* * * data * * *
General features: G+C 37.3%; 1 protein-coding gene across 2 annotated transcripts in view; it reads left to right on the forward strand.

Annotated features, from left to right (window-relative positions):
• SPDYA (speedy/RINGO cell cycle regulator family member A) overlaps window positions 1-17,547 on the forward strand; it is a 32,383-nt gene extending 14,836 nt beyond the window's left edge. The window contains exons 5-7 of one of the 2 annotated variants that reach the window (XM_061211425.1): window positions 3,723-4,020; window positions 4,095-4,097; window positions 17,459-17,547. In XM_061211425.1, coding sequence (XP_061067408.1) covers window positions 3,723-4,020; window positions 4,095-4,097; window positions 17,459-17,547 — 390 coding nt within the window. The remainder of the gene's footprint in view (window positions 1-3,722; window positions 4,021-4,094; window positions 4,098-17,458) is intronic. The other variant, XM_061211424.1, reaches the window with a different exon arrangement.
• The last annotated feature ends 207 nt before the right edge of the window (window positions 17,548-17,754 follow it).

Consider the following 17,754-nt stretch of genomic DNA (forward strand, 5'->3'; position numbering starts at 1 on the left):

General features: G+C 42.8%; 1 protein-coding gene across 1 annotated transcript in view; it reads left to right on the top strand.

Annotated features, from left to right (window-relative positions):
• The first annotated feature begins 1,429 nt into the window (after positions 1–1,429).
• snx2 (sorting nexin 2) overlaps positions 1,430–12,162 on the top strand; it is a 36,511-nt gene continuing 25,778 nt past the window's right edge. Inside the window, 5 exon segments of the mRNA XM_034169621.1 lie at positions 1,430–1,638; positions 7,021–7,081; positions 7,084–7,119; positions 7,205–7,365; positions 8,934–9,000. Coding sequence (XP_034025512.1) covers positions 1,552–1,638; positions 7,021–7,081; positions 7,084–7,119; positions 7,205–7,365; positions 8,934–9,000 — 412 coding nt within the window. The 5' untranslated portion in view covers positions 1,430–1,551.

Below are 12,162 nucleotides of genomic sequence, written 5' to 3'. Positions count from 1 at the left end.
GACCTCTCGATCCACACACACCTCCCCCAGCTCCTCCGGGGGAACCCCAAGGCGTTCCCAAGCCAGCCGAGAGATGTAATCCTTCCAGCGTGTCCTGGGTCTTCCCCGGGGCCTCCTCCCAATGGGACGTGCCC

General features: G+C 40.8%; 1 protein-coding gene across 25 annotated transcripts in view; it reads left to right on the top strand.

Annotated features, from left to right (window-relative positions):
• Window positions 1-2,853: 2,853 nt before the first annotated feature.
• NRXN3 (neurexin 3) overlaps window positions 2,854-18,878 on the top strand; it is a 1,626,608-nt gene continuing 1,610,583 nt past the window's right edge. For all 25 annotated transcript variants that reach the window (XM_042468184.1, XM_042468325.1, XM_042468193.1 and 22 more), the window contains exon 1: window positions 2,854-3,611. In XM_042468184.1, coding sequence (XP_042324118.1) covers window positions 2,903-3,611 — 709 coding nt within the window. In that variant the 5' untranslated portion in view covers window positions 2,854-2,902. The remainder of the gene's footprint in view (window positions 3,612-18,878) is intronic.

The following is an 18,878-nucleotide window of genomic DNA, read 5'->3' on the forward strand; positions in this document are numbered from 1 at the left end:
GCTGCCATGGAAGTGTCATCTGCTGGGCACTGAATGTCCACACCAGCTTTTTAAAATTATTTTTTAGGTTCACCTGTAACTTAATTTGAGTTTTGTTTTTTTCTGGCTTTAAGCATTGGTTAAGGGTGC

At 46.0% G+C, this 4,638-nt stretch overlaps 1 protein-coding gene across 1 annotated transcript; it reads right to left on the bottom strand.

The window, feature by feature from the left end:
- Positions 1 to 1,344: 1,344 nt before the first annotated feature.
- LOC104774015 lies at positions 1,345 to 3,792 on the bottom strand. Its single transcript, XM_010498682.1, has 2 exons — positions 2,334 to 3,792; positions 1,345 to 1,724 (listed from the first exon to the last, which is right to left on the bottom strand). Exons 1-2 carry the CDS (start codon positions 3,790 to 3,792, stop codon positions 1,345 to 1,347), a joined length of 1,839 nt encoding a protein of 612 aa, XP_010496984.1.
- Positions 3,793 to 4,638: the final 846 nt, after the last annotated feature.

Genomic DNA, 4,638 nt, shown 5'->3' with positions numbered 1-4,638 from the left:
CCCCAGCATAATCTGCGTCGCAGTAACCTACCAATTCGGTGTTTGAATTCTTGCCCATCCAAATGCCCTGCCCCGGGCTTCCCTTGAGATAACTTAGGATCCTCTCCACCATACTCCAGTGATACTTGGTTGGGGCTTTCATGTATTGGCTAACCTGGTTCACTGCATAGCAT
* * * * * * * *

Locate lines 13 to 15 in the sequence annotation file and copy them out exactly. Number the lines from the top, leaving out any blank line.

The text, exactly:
Annotated features, from left to right (window-relative positions):
• Window positions 1-2,853: 2,853 nt before the first annotated feature.
• NRXN3 (neurexin 3) overlaps window positions 2,854-18,878 on the top strand; it is a 1,626,608-nt gene continuing 1,610,583 nt past the window's right edge. For all 25 annotated transcript variants that reach the window (XM_042468184.1, XM_042468325.1, XM_042468193.1 and 22 more), the window contains exon 1: window positions 2,854-3,611. In XM_042468184.1, coding sequence (XP_042324118.1) covers window positions 2,903-3,611 — 709 coding nt within the window. In that variant the 5' untranslated portion in view covers window positions 2,854-2,902. The remainder of the gene's footprint in view (window positions 3,612-18,878) is intronic.